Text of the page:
In the beginning there were software engineers and operations engineers. The software people had a vision of what the customer wanted.  And their job was to realise that vision with eloquent code and dazzling new product features.

This job has always been crucial to the success and even survival of any software company: its brand needs to be out there in front of the competition and the only way to do this is to wow the market with new app features created by first rate coders.

But while the software engineers were developing their bright new vision, the ops team were working under greyer skies.

They knew that regardless of how luminescent the commercial vision, sometimes new features just don’t work at launch and sometimes never worked at all.

So there’s always a threat that feature launches could disrupt the operation and take away from the site’s reliability; far from wowing customers, innovations like this can result in generating huge waves of customer dissat.

Working in Google, Ben Treynor, (VP, Site Reliability Engineering) came up with the Site Reliability Engineer role as a solution to the perennial conflict between development and operations teams.

The profile of the Site Reliability Engineer is hard to define. But it’s a role that’s none-the-less necessary for global on-line companies like Google or Facebook, that need to be switched on all the time.

An SRE can be a software engineer with a good understanding of IT systems engineering or they could be someone with a professional systems engineering background but who can code as well, even if they haven’t done it as part of any previous role.

What An SRE Does

In an interview with The Site Reliability Blog, published last year, Treynor attempted the following definition of the job, he said: “Fundamentally, it’s what happens when you ask a software engineer to design an operations function.”

The SRE’s remit is similar to the ops engineer’s. It includes “availability, latency, performance, efficiency, change management, monitoring, emergency response, and capacity planning” but along with these comes the responsibility for creating new software and technology to make things better for their environments.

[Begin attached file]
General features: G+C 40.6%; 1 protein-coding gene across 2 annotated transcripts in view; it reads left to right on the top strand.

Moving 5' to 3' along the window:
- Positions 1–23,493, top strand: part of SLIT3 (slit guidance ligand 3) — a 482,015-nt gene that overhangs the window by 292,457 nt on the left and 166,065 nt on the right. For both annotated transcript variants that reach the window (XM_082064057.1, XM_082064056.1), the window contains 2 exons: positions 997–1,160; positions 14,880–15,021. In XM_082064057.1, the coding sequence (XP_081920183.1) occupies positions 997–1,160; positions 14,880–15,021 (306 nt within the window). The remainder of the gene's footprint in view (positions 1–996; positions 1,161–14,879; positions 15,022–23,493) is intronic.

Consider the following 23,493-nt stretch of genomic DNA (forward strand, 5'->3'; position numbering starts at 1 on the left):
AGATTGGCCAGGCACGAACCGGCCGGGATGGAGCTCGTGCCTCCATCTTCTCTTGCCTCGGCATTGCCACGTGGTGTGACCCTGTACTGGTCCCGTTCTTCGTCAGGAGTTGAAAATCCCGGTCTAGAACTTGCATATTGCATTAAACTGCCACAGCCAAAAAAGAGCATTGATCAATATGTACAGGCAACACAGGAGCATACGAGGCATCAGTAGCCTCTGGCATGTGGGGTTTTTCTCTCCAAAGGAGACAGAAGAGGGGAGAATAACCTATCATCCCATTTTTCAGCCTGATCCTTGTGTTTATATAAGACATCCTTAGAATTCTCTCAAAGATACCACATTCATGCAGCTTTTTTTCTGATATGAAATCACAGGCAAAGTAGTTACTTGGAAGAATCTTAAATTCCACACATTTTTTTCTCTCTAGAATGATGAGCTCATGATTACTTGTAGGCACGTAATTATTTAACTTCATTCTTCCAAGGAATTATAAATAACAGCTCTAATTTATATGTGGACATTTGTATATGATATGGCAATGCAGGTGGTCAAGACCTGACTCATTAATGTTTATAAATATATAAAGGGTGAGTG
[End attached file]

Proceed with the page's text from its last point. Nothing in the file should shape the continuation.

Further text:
At Google the SRE team owns the site’s speed and reliability. Whatever happens these two features can’t be compromised. The website has to stay up all day, every day and maintain top speed regardless of user traffic or the load on resources.

Facebook’s  Mark Schonbach said in a social media post that his SRE team always has an eye on the future. The team develops automated tools that manage server resources, as well as tracking site issues and long-term trends to stop glitches and minor problems developing into threats to performance. And they develop new features that enhance the site’s reliability.

The SRE Environment

What sort of environment does a Site Reliability Engineer work in? When he set up his SRE team, Ben Treynor created incentive mechanisms working between the software engineering and SRE teams that are designed to get everyone lined up in the same direction.

The error budget is an example of an incentive mechanism. It works like this: for every operation in the real world there’s a margin of error; this margin of error is re-conceived as a budget giving an error budget. The software developers can spend it how they like but of course they can’t go over budget.

As software people they want to spend it on the risks inherent in rapid product feature launches. This means they’ve an incentive to tighten up on other areas to save as much of their budget for things that want to do. So they focus on coding much more reliable software, compelling them to police their own code.

The site reliability engineering team monitors the error budget threshold and if it isn’t breached then they’re content with the developers getting on with things.

If the budget gets blown then the SREs stop all feature launches until the error margin is corrected. One result is to reduce the adversity between the developers and the SRE team, this only happens if the developers over spend on their error budget.

There’s another incentivising system that gets developers focused on the quality of their code.

Engineers in the SRE team are free to transfer to other teams. So if they’re working on operations that are made difficult by unstable code then the Site Reliability Engineers will begin to leave and once the team headcount falls below a given threshold then responsibility for the ops is handed to the development team.

In most organisations, accountability between business functions is necessary but this means there’s a danger of them becoming adversarial. The Site Reliability Engineer role is a way of restoring the balance and ensuring that while accountability continues; relations are ultimately productive.

Locally, Dublin is becoming a hub for SREs. Its concentration of engineering talent means there’s a rich pool to draw from and many of the global scaling, on-line companies based in Dublin like Google,Yelp, TripAdvisor, Udemy, Salesforce.com, Dropbox and Microsoft have SRE teams.